British PM Theresa May is coming down hard against calls for a second Brexit referendum, even as ex-Foreign Secretary Boris Johnson slams her stance—setting up speculation that the two are on a collision course, reports the BBC. May wrote in the Sunday Telegraph that it would be a "gross betrayal of our democracy" to have another vote, adding that "millions came out to have their say" in the June 2016 vote that set Brexit in motion. Her embattled government has faced increasingly strident calls for another vote once the terms of Britain's future relations with the EU are known, the AP reports.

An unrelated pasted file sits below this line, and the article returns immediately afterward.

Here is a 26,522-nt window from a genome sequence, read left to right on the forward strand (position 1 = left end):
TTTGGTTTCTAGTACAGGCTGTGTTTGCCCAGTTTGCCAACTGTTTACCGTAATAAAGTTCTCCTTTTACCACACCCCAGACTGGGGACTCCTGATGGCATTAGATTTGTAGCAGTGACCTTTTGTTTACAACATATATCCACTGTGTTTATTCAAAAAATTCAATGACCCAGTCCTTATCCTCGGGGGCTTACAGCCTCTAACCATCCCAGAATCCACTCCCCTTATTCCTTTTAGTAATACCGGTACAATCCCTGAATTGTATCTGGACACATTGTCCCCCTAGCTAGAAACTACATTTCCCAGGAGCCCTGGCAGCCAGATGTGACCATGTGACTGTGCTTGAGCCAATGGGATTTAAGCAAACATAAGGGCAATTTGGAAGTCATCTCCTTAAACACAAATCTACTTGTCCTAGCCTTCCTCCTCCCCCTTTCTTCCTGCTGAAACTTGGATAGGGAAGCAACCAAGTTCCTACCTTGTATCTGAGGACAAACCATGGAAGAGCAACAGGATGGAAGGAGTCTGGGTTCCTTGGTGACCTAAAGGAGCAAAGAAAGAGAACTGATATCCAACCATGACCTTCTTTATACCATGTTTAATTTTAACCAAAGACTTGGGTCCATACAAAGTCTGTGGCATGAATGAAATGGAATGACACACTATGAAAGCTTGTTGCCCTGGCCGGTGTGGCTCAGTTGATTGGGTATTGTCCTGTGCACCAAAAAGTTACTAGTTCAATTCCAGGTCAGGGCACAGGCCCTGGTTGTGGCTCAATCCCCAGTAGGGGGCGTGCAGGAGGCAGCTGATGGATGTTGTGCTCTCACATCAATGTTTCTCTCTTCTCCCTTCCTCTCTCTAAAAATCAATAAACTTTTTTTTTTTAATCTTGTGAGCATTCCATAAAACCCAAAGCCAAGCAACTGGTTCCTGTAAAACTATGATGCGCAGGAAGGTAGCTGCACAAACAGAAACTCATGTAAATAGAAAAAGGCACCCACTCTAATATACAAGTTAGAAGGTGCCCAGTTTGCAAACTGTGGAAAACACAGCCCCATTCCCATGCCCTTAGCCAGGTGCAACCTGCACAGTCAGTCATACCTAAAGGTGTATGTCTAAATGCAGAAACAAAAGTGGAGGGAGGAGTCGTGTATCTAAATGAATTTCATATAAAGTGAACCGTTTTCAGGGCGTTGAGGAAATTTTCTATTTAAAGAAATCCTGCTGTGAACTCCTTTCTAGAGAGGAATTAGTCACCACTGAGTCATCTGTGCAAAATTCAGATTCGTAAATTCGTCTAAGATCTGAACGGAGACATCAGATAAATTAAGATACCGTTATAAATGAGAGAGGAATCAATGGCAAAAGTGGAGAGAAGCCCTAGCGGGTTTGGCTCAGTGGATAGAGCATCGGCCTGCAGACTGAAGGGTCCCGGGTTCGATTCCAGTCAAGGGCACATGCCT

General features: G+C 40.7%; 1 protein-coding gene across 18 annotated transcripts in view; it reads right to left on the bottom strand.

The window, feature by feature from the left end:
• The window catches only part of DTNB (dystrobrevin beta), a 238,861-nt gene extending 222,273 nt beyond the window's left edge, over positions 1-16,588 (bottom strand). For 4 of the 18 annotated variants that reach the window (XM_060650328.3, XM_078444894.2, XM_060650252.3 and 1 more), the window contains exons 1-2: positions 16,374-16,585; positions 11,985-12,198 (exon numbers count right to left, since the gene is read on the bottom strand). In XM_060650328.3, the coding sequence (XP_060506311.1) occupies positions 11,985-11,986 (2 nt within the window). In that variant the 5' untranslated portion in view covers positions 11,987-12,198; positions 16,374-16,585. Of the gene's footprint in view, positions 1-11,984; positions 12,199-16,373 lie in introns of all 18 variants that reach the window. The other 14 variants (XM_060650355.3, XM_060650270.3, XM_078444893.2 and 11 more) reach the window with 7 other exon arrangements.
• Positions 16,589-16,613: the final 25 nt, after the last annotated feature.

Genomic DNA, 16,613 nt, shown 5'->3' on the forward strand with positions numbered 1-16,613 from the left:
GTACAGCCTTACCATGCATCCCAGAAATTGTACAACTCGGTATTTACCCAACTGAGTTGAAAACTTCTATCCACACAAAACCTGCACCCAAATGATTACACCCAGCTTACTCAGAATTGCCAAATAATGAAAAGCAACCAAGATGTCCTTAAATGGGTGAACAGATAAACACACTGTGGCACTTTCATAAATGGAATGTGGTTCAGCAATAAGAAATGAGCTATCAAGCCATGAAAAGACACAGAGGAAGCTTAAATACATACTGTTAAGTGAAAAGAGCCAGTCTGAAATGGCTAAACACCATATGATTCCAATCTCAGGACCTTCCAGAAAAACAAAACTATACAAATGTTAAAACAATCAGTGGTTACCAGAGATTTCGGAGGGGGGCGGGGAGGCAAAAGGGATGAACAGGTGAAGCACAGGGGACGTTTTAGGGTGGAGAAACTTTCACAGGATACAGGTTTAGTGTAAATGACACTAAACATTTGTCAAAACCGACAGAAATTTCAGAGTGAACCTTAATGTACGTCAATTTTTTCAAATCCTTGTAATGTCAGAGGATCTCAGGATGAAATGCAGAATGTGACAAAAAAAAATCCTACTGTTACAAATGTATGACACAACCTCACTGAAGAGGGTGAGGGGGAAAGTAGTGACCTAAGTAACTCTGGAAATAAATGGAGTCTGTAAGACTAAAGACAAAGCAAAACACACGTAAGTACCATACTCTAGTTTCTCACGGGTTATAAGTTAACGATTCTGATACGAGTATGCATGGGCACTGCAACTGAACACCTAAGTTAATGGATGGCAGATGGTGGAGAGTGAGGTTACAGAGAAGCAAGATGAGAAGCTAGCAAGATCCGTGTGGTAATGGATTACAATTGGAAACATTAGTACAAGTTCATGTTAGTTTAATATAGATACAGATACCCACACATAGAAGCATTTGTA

In a competing piece in the Daily Telegraph on Monday, Johnson wrote that May's so-called Chequers plan for continued ties with the European Union after Brexit will leave Britain in a weakened position. He said that May is giving EU leaders a "victory" without even trying to forge a Brexit plan that would strengthen Britain's hand after it leaves the EU in March, reports the AP. He said that Britain has "gone into battle with the white flag fluttering over our leading tank." The prime minister used her column to defend her Chequers proposal, and said she won't be pushed around by EU negotiators. (President Trump has advised May to sue the EU instead of negotiating.)